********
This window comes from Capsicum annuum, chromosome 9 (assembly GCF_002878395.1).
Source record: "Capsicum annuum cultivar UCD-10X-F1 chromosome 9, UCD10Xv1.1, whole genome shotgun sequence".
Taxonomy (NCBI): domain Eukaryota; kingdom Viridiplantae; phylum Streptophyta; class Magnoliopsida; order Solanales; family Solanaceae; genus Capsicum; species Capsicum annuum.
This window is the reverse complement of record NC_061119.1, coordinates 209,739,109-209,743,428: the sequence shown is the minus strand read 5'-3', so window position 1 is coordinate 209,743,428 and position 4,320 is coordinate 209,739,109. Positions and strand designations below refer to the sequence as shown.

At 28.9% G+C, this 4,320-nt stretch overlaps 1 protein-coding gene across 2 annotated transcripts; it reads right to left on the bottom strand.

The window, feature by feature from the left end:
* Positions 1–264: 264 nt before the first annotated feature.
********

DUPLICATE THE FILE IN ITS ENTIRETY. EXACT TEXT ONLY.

This window comes from Capsicum annuum, chromosome 9 (assembly GCF_002878395.1).
Source record: "Capsicum annuum cultivar UCD-10X-F1 chromosome 9, UCD10Xv1.1, whole genome shotgun sequence".
Taxonomy (NCBI): domain Eukaryota; kingdom Viridiplantae; phylum Streptophyta; class Magnoliopsida; order Solanales; family Solanaceae; genus Capsicum; species Capsicum annuum.
This window is the reverse complement of record NC_061119.1, coordinates 209,739,109-209,743,428: the sequence shown is the minus strand read 5'-3', so window position 1 is coordinate 209,743,428 and position 4,320 is coordinate 209,739,109. Positions and strand designations below refer to the sequence as shown.

At 28.9% G+C, this 4,320-nt stretch overlaps 1 protein-coding gene across 2 annotated transcripts; it reads right to left on the bottom strand.

The window, feature by feature from the left end:
* Positions 1–264: 264 nt before the first annotated feature.